A DC voltage source 12, such as a storage battery, is coupled to a first winding 16 of a coil 14. The coil 14 includes a second winding 18 inductively coupled to the first winding 16. While a level DC input is provided to the first and second windings 16, 18 by the DC voltage source 12, the outputs of these windings are a series of pulses due to the flyback, or energy storage-release characteristics of the coil 14. The periodic charging and discharging of the coil 14 results in an amplified voltage output therefrom. For example, in a preferred embodiment of the present invention, DC voltage source 12 is a Ni-Cd storage battery having a 1.25 VDC output, with the coil 14 having a 5 VDC output.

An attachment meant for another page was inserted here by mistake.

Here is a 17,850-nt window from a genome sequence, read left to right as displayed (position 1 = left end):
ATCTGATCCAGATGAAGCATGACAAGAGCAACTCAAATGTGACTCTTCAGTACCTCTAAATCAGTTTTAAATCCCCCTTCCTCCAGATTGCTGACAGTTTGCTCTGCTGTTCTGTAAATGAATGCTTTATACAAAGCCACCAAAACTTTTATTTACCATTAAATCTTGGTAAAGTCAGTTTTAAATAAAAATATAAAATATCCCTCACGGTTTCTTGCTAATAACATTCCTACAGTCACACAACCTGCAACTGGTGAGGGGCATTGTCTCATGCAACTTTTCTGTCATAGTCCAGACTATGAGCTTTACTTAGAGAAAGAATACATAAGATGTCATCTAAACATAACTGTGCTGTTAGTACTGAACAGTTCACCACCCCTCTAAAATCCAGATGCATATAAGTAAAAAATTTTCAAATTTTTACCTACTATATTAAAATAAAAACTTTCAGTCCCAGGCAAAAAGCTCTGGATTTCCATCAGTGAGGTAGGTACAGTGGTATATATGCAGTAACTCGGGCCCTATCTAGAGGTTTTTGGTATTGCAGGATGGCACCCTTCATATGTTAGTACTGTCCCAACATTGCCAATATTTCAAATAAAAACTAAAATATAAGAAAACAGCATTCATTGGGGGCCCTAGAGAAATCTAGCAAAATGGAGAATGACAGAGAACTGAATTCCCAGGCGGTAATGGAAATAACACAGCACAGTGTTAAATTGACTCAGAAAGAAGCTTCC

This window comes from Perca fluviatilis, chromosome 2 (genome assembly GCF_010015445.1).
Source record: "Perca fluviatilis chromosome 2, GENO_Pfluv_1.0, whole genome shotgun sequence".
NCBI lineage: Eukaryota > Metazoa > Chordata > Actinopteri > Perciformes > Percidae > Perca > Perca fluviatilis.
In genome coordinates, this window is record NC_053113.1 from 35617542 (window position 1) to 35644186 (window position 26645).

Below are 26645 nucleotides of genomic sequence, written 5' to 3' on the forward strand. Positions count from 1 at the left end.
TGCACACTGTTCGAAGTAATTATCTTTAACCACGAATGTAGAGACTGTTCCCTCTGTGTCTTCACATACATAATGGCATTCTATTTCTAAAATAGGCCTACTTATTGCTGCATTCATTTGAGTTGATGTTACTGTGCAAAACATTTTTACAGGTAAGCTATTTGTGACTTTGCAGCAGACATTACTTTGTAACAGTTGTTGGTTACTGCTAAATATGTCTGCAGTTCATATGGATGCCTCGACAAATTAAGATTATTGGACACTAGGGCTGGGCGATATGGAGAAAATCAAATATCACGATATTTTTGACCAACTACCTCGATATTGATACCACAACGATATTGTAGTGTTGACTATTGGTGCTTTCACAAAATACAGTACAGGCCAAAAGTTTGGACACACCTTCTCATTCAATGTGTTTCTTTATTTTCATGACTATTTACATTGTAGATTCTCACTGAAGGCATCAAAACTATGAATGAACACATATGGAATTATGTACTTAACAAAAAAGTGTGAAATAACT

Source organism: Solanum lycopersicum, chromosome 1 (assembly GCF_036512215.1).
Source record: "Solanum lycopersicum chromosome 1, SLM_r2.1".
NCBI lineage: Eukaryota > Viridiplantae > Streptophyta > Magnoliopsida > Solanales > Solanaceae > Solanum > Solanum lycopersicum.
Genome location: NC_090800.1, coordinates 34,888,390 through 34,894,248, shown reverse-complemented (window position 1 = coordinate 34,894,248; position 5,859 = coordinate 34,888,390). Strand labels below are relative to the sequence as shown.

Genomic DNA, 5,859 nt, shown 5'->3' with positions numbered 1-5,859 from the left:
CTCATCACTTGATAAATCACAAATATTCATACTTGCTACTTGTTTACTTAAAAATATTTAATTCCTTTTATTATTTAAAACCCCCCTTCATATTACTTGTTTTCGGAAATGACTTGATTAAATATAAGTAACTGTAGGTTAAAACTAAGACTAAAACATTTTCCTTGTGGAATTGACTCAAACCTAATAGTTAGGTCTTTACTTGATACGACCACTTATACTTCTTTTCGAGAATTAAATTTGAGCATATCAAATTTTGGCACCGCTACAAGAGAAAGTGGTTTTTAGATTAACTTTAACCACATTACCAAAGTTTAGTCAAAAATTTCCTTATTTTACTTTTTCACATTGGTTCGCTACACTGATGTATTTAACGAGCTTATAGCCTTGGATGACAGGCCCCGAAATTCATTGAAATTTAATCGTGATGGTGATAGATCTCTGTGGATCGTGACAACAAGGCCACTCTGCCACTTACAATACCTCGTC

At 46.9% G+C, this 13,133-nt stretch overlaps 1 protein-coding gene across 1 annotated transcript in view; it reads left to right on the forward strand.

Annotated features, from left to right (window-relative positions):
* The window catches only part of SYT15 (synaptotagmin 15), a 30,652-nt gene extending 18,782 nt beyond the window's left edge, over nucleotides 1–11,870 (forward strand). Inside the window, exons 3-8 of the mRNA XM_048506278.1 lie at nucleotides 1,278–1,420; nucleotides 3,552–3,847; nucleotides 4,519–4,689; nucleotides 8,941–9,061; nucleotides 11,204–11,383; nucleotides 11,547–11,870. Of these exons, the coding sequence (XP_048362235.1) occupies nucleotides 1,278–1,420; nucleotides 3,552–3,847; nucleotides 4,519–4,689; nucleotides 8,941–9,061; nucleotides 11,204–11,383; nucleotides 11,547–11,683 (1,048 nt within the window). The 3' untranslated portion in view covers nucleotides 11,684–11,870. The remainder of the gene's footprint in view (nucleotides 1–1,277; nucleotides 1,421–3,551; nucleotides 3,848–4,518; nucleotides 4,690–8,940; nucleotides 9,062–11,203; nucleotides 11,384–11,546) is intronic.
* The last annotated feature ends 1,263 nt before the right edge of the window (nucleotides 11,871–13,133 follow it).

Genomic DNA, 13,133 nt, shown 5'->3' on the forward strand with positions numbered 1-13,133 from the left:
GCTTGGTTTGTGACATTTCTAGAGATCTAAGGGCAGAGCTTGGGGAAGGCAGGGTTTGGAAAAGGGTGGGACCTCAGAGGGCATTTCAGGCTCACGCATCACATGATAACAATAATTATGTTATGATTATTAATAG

The output voltage from the first winding 16 of coil 14 is provided via diode 20 to a DC load 28. Similarly, a primary DC source comprised of the combination of an AC voltage source 22 coupled via lines L1, L2 to a rectifier/regulator circuit 24 provides a primary DC voltage to the load 28. The AC voltage source 22 may be a conventional AC line source and rectifier/regulator circuit 24 may be conventional in design. In a preferred embodiment of the present invention, the load 28 is a volatile CMOS memory cell typically utilized in a microprocessor or microcomputer. The AC voltage source 22 acts as a primary power supply for the load device 28, while the switching regulator power supply 10 of the present invention performs the function of a backup supply for energizing the load in the event the primary power supply is removed. The pulsed output from the first winding 16 of coil 14 is filtered by means of grounded capacitor 44 so as to provide a level DC voltage to the load device 28 when the AC voltage source 22 is removed. With the primary DC source comprised of AC voltage source 22 and rectifier/regulator circuit 24 providing a DC input to the load device 28, the voltage at point "A" in the FIGURE is sufficient to maintain capacitor 44 in a fully charged state and the discharge of the DC voltage source 12 is thus avoided. In this manner, storage battery operating lifetime is increased.